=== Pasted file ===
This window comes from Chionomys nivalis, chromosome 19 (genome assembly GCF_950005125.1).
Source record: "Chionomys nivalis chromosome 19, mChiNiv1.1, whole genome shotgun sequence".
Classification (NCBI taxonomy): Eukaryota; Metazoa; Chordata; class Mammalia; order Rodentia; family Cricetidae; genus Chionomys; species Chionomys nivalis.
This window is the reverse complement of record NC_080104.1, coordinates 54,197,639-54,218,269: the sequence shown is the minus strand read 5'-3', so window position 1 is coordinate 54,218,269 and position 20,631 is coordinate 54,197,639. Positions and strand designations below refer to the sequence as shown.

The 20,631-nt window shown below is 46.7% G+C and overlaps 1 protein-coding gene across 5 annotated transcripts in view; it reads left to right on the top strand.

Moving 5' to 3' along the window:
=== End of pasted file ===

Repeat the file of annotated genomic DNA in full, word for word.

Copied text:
This window comes from Chionomys nivalis, chromosome 19 (genome assembly GCF_950005125.1).
Source record: "Chionomys nivalis chromosome 19, mChiNiv1.1, whole genome shotgun sequence".
Classification (NCBI taxonomy): Eukaryota; Metazoa; Chordata; class Mammalia; order Rodentia; family Cricetidae; genus Chionomys; species Chionomys nivalis.
This window is the reverse complement of record NC_080104.1, coordinates 54,197,639-54,218,269: the sequence shown is the minus strand read 5'-3', so window position 1 is coordinate 54,218,269 and position 20,631 is coordinate 54,197,639. Positions and strand designations below refer to the sequence as shown.

The 20,631-nt window shown below is 46.7% G+C and overlaps 1 protein-coding gene across 5 annotated transcripts in view; it reads left to right on the top strand.

Moving 5' to 3' along the window: